The Securities Fraud Instructions

The defendants were convicted of securities fraud on two theories: that they unlawfully traded on material confidential information, and that they engaged in market manipulation.

For the first theory, they argued that the law enforcement information that Royer obtained was not “nonpublic,” since much of it was also publicly available. They claimed that it was error for the court to instruct the jury that “the fact that information may be found publicly if one knows where to look does not make the information ‘public’ for securities trading purposes unless it is readily available, broadly disseminated, or the like.”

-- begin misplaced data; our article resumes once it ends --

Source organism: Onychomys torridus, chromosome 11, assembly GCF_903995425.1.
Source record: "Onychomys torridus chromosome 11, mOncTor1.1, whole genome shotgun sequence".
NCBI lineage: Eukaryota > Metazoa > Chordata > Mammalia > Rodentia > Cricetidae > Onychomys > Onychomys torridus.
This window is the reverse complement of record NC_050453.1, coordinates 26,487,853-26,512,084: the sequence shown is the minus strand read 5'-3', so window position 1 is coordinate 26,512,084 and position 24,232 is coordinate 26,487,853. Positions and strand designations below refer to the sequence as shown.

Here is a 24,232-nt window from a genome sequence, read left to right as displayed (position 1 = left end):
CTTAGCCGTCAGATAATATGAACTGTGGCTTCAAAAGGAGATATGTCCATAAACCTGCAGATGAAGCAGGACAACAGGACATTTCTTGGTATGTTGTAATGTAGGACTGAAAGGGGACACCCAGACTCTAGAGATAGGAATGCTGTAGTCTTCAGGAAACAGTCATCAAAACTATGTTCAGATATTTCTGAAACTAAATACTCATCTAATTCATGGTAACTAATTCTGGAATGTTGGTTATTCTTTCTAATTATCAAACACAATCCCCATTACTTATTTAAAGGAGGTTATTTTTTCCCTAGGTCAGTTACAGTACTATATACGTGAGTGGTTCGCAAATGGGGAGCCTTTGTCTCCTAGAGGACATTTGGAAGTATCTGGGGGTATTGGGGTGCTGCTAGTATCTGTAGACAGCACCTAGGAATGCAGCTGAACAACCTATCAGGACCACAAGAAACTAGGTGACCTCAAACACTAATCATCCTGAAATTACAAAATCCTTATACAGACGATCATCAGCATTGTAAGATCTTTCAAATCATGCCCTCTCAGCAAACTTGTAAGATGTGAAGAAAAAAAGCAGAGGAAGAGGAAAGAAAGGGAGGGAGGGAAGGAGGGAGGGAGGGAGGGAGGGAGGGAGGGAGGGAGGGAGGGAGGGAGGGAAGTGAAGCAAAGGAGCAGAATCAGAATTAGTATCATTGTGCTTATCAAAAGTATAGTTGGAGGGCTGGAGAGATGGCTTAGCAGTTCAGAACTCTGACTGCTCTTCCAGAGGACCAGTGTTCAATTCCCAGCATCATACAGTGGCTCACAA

The court found no error in this instruction. Borrowing from a Supreme Court case interpreting the Freedom of Information Act, it held that “[t]he law enforcement reports that Royer misappropriated were not themselves public in any practical sense, even if some of the sources from which they were compiled could be accessed by the public. Moreover, the manner in which law enforcement information was combined in the reports was itself nonpublic and helped inform its relevance for trading purposes.” The court did note, somewhat cryptically, however, that, “While the trial court’s instruction here given might not be universally appropriate, in the factual context of this case it correctly stated the relevant principles the jury needed to apply.”